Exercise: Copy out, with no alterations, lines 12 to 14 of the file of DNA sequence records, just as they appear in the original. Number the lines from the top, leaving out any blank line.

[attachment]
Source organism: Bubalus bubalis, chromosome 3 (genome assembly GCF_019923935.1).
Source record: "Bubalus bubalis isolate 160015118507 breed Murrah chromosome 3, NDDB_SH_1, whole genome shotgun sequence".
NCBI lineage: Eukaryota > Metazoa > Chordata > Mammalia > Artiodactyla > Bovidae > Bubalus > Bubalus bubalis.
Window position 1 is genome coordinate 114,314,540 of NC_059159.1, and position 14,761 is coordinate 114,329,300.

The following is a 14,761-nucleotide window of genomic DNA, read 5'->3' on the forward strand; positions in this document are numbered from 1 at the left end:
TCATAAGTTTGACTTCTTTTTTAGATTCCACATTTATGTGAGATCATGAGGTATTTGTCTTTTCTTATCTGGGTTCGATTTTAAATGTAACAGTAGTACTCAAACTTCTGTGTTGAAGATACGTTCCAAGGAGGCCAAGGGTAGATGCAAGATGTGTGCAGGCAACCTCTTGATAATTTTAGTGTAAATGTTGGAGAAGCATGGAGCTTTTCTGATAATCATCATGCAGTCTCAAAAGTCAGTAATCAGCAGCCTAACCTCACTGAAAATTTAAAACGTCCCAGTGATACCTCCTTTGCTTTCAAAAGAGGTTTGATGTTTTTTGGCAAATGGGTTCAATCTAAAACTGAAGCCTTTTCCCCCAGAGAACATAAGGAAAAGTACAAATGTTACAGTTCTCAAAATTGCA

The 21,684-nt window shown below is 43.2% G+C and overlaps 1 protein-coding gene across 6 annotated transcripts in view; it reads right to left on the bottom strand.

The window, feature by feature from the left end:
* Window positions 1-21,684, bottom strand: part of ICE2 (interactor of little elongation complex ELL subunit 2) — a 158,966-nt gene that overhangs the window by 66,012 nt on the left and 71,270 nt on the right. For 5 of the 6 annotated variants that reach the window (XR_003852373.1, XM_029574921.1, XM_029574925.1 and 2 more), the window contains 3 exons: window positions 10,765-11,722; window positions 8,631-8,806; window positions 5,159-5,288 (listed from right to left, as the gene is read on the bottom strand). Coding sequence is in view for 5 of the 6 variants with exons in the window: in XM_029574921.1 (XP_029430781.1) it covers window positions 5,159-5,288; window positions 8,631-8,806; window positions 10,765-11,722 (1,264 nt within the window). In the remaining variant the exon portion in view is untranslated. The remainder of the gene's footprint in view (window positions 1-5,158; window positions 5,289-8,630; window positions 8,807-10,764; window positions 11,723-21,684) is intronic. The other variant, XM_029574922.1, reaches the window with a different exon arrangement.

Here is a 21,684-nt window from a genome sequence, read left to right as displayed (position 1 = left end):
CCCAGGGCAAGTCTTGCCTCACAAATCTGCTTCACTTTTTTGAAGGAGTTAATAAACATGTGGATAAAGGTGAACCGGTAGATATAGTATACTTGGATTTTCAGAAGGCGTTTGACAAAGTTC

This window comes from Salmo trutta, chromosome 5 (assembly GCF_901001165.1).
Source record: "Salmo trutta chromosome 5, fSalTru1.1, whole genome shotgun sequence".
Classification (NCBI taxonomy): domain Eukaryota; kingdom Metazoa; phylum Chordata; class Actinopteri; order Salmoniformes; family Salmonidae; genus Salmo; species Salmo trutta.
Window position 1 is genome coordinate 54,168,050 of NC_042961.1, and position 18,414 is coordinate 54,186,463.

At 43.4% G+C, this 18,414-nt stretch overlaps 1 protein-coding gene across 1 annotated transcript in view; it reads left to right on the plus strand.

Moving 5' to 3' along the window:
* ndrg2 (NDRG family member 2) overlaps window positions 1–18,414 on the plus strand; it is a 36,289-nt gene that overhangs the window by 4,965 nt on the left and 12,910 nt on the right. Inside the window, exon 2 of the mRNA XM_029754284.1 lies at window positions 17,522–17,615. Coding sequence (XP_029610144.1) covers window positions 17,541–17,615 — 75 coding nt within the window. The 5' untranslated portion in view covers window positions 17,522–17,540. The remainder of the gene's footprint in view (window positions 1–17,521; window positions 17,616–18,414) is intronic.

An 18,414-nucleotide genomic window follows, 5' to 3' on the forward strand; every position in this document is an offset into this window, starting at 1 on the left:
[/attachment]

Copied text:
This window comes from Salmo trutta, chromosome 5 (assembly GCF_901001165.1).
Source record: "Salmo trutta chromosome 5, fSalTru1.1, whole genome shotgun sequence".
Classification (NCBI taxonomy): domain Eukaryota; kingdom Metazoa; phylum Chordata; class Actinopteri; order Salmoniformes; family Salmonidae; genus Salmo; species Salmo trutta.